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Associations between trauma and substance use among healthcare workers and public safety personnel during the SARS-CoV-2 (COVID-19) pandemic: the mediating roles of dissociation and emotion dysregulation

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posted on 2023-03-17, 17:20 authored by Herry Patel, Bethany Easterbrook, Andrea M. D'Alessandro-Lowe, Krysta Andrews, Kimberly Ritchie, Fardous Hosseiny, Sara Rodrigues, Ann Malain, Charlene O’Connor, Hugo Schielke, Randi E. McCabe, Andrew A. Nicholson, Ruth Lanius, Margaret C. McKinnon

Background: Given the highly stressful environment surrounding the SARS-CoV-2 pandemic, healthcare workers (HCW) and public safety personnel (PSP) are at an elevated risk for adverse psychological outcomes, including posttraumatic stress disorder (PTSD) and alcohol/substance use problems. As such, the study aimed to identify associations between PTSD severity, related dissociation and emotion dysregulation symptoms, and alcohol/substance use problems among HCWs and PSP.

Methods: A subset of data (N = 498; HCWs = 299; PSP = 199) was extracted from a larger study examining psychological variables among Canadian HCWs and PSP during the pandemic. Structural equation modelling assessed associations between PTSD symptoms and alcohol/substance use-related problems with dissociation and emotion dysregulation as mediators.

Results: Among HCWs, dissociation fully mediated the relation between PTSD and alcohol-related problems (indirect effect β = .133, p = .03) and emotion dysregulation partially mediated the relation between PTSD and substance-related problems (indirect effect β = .151, p = .046). In PSP, emotion dysregulation fully mediated the relation between PTSD and alcohol-related problems (indirect effects β = .184, p = .005). For substance-related problems among PSP, neither emotion dysregulation nor dissociation (ps >.05) had any effects.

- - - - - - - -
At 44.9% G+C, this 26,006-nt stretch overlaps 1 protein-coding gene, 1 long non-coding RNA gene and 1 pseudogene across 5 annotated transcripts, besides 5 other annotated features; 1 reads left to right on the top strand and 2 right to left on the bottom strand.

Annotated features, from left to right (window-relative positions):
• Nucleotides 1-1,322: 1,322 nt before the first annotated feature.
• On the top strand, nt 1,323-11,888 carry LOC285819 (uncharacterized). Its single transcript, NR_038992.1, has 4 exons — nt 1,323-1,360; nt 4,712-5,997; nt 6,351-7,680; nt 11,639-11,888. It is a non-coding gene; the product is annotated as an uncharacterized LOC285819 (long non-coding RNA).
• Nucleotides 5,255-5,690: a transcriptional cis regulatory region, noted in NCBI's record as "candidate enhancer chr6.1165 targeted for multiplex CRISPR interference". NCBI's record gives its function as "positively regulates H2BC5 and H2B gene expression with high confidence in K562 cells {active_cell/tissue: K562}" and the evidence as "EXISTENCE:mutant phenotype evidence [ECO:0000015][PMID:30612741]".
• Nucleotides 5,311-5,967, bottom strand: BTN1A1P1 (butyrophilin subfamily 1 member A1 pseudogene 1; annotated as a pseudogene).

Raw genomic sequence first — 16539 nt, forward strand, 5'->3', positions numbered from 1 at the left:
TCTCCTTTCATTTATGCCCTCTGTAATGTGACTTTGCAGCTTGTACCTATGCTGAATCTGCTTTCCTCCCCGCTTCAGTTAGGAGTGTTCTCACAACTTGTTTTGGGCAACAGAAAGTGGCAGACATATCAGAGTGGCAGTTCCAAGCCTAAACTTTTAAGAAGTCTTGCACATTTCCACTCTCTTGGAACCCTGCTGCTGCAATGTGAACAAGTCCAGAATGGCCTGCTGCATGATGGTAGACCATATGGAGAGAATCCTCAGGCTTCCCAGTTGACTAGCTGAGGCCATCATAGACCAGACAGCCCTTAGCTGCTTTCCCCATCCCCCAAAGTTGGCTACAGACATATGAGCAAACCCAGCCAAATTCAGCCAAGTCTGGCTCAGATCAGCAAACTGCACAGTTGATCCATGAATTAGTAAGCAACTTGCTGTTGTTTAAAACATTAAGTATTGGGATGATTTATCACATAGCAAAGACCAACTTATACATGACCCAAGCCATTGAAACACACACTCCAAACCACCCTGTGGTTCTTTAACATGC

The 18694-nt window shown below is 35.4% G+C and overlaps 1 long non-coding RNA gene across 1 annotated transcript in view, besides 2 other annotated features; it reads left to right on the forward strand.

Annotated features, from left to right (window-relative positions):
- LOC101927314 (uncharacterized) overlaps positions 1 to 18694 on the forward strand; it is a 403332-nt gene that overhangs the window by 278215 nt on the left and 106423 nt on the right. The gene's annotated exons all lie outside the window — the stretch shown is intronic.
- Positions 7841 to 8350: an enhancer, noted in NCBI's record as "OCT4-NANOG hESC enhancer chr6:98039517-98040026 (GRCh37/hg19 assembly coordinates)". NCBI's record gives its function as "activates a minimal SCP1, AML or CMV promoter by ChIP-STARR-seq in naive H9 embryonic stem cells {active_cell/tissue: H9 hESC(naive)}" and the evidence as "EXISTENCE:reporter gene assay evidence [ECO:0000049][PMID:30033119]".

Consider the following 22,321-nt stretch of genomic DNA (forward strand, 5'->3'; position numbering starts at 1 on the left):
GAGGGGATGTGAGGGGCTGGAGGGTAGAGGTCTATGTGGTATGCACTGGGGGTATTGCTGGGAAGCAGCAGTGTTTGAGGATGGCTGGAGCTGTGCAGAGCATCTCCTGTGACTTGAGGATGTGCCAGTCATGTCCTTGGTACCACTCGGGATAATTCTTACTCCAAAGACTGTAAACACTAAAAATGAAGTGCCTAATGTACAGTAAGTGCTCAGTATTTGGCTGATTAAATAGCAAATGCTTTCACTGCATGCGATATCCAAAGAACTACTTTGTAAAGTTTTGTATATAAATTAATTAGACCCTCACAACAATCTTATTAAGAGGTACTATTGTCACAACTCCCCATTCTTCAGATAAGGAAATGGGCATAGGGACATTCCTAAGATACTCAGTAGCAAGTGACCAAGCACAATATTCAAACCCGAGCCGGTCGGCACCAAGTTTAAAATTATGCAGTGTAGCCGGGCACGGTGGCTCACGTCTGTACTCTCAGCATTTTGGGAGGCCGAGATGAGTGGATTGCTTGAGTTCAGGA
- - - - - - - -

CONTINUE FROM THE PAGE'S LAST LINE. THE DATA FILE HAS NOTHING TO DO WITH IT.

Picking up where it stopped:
Conclusion: To our knowledge, this is the first study examining associations between PTSD severity and alcohol/substance use-related problems via mediating impacts of emotion dysregulation and dissociation among HCWs and PSP during the SARS-CoV-2 pandemic. These findings highlight dissociation and emotion dysregulation as important therapeutic targets for structured interventions aimed at reducing the burden of PTSD and/or SUD among Canadian HCWs or PSP suffering from the adverse mental health impacts of the SARS-CoV-2 pandemic.

Among healthcare workers, dissociation mediated relation between posttraumatic stress disorder (PTSD) severity and alcohol-related problems and emotion dysregulation mediated relation between PTSD severity and substance-related problems.

Among public safety personnel, emotion dysregulation mediated relation between PTSD severity and alcohol-related problems. Neither dissociation nor emotion dysregulation mediated relation between PTSD severity and substance-related problems.

Results underscore dissociation and emotion dysregulation as potential key therapeutic targets for intervention for healthcare workers and public safety personnel struggling with PTSD and comorbid alcohol/substance use-related problems.

Among healthcare workers, dissociation mediated relation between posttraumatic stress disorder (PTSD) severity and alcohol-related problems and emotion dysregulation mediated relation between PTSD severity and substance-related problems.

Among public safety personnel, emotion dysregulation mediated relation between PTSD severity and alcohol-related problems. Neither dissociation nor emotion dysregulation mediated relation between PTSD severity and substance-related problems.

Results underscore dissociation and emotion dysregulation as potential key therapeutic targets for intervention for healthcare workers and public safety personnel struggling with PTSD and comorbid alcohol/substance use-related problems.

Funding

This work was supported by Canadian Institutes of Health Research; The Atlas Institute for Veterans and Families; Homewood Research Institute; Western University.

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